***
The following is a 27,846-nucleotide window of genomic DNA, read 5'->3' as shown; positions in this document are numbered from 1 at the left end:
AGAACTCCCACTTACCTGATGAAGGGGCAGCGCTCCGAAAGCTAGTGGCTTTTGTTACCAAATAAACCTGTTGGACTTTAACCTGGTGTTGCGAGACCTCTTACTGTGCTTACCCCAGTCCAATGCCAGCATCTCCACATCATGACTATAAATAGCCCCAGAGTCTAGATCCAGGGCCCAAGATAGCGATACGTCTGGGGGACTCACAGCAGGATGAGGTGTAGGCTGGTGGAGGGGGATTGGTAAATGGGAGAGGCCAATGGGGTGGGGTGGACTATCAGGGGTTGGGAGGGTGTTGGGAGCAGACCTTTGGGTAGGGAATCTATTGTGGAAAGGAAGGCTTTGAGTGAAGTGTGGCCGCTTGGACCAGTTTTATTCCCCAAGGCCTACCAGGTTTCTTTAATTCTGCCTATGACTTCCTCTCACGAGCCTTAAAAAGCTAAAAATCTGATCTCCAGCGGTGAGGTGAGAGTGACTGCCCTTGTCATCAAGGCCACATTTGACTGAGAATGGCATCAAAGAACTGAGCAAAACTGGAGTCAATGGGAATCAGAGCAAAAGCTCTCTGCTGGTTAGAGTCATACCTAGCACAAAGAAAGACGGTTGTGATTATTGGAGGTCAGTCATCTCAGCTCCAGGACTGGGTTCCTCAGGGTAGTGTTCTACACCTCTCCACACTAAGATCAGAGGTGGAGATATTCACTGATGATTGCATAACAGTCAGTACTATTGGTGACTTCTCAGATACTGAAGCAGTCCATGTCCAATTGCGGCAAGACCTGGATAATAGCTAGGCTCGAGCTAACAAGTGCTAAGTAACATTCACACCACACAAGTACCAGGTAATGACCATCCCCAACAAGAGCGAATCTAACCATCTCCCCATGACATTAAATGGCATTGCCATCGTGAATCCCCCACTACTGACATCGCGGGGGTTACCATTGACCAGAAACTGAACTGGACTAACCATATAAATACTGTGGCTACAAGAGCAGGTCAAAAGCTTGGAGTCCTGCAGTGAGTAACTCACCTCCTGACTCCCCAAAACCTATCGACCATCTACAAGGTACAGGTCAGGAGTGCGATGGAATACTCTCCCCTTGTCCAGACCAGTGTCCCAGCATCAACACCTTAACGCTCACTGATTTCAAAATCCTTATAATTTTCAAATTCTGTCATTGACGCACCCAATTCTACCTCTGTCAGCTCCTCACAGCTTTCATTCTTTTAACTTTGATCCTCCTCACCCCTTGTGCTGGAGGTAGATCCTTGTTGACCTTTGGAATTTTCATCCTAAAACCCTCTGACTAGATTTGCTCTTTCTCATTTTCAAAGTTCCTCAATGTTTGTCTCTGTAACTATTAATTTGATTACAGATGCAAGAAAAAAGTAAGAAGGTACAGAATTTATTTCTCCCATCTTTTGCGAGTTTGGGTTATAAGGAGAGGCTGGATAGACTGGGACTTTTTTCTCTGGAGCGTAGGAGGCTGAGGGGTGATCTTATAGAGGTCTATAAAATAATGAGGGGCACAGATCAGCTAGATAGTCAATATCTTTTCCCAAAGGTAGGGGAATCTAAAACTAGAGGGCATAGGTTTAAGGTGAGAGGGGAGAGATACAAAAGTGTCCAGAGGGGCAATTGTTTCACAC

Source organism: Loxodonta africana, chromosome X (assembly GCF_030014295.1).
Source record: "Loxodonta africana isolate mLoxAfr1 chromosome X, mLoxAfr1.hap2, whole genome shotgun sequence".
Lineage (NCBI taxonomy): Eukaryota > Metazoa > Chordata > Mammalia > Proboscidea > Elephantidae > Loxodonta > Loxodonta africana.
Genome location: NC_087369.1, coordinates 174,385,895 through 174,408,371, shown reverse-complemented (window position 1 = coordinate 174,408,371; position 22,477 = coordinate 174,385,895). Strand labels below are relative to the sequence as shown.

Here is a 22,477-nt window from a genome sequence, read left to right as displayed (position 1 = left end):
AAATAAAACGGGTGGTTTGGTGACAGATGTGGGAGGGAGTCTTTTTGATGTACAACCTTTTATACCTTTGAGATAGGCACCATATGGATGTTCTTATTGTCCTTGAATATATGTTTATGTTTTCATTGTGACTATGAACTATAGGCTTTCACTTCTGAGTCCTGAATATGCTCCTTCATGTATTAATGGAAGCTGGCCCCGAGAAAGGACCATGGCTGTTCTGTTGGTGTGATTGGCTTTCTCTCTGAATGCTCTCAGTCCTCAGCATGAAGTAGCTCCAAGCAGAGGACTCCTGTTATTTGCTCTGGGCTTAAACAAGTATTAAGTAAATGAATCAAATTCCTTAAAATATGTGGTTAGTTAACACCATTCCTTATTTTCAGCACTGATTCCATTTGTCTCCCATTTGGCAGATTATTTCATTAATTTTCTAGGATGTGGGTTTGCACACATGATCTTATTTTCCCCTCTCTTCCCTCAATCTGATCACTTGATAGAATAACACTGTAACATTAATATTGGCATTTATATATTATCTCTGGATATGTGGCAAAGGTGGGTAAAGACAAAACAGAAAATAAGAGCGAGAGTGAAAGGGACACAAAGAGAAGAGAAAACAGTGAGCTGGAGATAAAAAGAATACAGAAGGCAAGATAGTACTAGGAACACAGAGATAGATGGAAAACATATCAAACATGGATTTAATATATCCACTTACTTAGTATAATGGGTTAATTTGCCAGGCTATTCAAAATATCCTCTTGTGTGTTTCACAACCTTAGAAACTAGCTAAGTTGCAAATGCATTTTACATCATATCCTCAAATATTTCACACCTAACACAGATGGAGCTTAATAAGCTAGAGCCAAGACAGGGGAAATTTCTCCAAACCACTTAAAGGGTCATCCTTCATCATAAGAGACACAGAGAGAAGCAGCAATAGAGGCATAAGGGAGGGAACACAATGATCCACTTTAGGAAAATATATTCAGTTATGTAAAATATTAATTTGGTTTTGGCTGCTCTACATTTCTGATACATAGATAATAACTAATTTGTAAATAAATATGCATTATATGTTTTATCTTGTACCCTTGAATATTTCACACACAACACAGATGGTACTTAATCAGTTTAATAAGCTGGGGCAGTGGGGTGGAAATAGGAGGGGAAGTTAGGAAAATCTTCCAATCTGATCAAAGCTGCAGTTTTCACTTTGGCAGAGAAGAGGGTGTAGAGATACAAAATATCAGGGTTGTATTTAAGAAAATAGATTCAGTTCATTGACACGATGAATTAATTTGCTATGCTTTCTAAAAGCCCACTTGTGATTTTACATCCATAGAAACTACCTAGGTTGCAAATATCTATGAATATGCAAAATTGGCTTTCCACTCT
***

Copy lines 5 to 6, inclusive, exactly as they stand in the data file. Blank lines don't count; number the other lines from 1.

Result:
Lineage (NCBI taxonomy): Eukaryota > Metazoa > Chordata > Mammalia > Proboscidea > Elephantidae > Loxodonta > Loxodonta africana.
Genome location: NC_087369.1, coordinates 174,385,895 through 174,408,371, shown reverse-complemented (window position 1 = coordinate 174,408,371; position 22,477 = coordinate 174,385,895). Strand labels below are relative to the sequence as shown.